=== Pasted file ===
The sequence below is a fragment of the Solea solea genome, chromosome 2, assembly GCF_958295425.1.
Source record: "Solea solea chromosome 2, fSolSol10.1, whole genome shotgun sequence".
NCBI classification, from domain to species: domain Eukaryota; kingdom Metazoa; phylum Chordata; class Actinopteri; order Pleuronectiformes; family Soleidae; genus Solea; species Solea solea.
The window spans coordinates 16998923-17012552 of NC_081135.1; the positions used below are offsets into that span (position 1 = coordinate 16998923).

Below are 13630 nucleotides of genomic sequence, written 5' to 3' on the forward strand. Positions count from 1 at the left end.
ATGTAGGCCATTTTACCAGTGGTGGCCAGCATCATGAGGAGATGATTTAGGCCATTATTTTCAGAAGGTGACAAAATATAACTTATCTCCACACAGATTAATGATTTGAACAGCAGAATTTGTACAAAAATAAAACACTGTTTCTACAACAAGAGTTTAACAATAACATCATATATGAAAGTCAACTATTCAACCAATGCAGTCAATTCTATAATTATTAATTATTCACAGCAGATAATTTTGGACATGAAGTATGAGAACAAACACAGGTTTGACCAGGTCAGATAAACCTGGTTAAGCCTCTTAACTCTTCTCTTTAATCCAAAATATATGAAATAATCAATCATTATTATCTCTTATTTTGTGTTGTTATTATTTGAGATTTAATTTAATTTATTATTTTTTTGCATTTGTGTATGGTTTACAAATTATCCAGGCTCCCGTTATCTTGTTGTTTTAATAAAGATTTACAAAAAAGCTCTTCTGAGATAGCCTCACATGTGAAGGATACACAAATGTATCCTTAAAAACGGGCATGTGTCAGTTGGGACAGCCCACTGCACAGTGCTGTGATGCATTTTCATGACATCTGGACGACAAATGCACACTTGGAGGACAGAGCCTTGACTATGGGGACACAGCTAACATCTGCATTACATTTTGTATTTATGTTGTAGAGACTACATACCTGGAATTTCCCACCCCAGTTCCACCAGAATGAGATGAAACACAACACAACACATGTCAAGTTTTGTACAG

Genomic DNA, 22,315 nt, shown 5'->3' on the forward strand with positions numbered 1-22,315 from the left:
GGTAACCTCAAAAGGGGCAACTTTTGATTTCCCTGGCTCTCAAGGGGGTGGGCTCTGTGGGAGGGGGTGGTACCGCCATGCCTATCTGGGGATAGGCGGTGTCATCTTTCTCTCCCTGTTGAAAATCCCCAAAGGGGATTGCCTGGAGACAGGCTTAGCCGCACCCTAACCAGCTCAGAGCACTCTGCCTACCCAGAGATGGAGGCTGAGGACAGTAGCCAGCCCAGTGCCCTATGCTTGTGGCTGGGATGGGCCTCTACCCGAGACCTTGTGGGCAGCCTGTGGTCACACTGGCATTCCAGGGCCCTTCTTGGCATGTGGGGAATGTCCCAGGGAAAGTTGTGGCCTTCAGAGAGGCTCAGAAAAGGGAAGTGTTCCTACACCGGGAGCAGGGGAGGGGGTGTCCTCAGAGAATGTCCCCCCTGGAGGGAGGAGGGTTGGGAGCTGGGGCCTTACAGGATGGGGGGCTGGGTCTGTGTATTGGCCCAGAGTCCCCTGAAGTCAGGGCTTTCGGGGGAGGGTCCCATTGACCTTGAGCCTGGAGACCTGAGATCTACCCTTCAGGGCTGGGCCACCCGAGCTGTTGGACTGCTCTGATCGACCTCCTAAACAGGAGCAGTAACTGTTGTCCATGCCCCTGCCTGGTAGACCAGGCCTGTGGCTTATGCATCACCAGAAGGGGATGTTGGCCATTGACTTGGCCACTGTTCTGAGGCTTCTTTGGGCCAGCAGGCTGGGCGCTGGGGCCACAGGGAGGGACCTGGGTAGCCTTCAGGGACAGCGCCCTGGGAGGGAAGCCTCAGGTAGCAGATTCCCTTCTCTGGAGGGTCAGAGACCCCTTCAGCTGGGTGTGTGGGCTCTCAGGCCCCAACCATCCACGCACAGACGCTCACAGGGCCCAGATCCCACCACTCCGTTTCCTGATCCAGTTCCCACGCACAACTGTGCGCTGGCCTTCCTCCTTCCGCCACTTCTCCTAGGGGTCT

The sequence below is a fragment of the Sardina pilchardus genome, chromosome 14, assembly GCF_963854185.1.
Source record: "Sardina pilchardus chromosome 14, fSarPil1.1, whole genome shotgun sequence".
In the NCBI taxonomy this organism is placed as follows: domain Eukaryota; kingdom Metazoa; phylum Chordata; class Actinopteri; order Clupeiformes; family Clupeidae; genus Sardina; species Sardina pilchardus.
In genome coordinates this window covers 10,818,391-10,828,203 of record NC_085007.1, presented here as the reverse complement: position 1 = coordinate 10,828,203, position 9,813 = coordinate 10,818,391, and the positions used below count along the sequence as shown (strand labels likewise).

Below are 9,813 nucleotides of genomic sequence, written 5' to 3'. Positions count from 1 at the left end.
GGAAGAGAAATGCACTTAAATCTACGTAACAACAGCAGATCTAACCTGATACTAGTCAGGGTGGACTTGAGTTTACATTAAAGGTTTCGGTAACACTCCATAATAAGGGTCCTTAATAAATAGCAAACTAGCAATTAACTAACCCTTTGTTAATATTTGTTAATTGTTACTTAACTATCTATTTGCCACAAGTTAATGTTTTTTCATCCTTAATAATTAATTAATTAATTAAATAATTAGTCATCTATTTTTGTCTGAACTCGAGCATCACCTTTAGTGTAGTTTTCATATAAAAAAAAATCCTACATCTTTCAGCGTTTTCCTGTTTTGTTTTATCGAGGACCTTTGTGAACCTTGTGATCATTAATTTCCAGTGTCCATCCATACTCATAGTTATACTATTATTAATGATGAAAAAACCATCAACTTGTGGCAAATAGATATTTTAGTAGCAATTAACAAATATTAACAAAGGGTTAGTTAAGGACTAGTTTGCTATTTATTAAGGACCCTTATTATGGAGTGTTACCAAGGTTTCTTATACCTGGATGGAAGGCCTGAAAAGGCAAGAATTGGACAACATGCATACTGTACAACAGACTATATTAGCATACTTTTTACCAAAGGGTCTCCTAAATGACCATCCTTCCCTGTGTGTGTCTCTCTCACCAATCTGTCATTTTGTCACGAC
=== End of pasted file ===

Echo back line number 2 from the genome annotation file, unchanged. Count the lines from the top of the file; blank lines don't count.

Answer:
Source record: "Solea solea chromosome 2, fSolSol10.1, whole genome shotgun sequence".